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Oyster Success in Harris Creek

Harris Creek restoration partners toss oysters overboard as part of the final ­oyster planting in the tributary.

It’s time to celebrate a huge success in oyster reef restoration efforts. Five years after targeting Harris Creek as the first of three oyster sanctuaries, a new reef is thriving thanks to $27.5 million in funding from federal and state agencies and other partners to pay for reef substrate, oyster spat and the planting of the oysters.
    That’s the news from Stephanie Westby, who serves as the National Oceanic and Atmospheric Administration’s coordinator for oyster restoration in the Chesapeake. ­Westby told the Severn River Association that 350 acres of new reef — planted with more than two billion oysters — is thriving in Harris Creek.
    NOAA, along with federal agencies and the Chesapeake Bay watershed states, are charged under the 2014 Chesapeake Bay Agreement to restore oyster populations in 10 Chesapeake tributaries by 2025. To do its part, Maryland picked Harris Creek, Tred Avon River and Little Choptank River, all on the Eastern Shore, to reestablish oyster reefs. Harris Creek is the first to reach the critical three-year mark to see if the oysters reach maturity.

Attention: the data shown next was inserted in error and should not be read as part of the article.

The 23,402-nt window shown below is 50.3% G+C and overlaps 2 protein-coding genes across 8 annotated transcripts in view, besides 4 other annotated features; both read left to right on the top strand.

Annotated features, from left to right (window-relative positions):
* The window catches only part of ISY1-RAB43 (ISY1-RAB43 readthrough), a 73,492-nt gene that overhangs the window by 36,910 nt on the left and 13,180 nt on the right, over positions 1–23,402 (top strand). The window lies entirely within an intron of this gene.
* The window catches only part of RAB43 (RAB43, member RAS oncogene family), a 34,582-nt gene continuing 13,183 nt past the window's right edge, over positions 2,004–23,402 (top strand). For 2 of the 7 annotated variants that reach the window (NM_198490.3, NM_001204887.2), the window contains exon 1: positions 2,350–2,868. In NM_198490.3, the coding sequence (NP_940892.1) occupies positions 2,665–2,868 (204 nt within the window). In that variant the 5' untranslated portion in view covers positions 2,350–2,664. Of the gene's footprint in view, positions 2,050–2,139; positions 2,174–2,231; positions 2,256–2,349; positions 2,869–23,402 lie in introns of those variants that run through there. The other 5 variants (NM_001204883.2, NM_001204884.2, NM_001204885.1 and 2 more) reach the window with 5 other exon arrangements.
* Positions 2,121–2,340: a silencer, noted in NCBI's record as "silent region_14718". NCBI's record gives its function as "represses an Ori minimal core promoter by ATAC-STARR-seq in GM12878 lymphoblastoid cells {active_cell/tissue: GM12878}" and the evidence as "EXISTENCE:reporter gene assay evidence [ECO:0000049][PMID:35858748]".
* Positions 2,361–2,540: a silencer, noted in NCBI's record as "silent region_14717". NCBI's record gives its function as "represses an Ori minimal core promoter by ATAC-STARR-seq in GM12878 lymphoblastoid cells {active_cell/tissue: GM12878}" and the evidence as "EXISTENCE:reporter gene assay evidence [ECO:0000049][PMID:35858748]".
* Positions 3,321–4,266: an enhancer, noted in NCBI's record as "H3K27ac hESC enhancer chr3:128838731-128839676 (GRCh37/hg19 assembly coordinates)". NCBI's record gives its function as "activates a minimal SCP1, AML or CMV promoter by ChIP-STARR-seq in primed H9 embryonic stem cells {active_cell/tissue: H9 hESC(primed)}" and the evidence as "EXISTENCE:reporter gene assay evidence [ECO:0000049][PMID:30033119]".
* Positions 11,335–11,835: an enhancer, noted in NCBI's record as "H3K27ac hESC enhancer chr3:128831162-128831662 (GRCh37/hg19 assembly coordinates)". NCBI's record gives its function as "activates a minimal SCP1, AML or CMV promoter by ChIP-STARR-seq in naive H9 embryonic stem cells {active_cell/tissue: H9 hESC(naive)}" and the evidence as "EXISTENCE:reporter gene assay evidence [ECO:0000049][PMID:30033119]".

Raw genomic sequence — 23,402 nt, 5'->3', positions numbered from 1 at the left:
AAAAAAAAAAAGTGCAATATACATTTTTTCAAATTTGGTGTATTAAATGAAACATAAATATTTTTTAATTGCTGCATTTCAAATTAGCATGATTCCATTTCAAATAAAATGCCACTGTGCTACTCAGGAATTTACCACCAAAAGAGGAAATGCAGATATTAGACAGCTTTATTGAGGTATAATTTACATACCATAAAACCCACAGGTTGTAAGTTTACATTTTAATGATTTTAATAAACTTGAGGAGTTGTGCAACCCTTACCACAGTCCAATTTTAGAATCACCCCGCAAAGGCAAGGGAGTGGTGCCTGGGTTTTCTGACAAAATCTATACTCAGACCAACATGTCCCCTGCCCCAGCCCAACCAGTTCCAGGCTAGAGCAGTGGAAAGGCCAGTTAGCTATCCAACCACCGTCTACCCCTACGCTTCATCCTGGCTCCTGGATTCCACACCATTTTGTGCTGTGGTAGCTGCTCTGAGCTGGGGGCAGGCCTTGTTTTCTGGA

They are! More than half of the first 100 acres of reefs planted with juvenile oysters in Harris Creek have densities of greater than 50 oysters per square meter. “This is a remarkably high density for oysters in the upper Chesapeake,” Westby said.
    Pictures and video taken of the Harris Creek oysters during last winter’s unusual clear water reveal thriving areas of oysters forming the first layer of what will hopefully become an entrenched, thriving reef. Careful management of the reef is critical now as oysters in Maryland waters can go as long as 10 years between good reproductive events. See http://tinyurl.com/HarrisCreek
    This success is just a beginning. Westby noted that despite the success in Harris Creek, the oyster population in the Chesapeake Bay is still barely one percent of historic levels. Far more restoration work is needed before the Bay states can achieve their goal of restoring oyster populations in 10 tributaries by 2025.

–Tom Guay, Severn River Association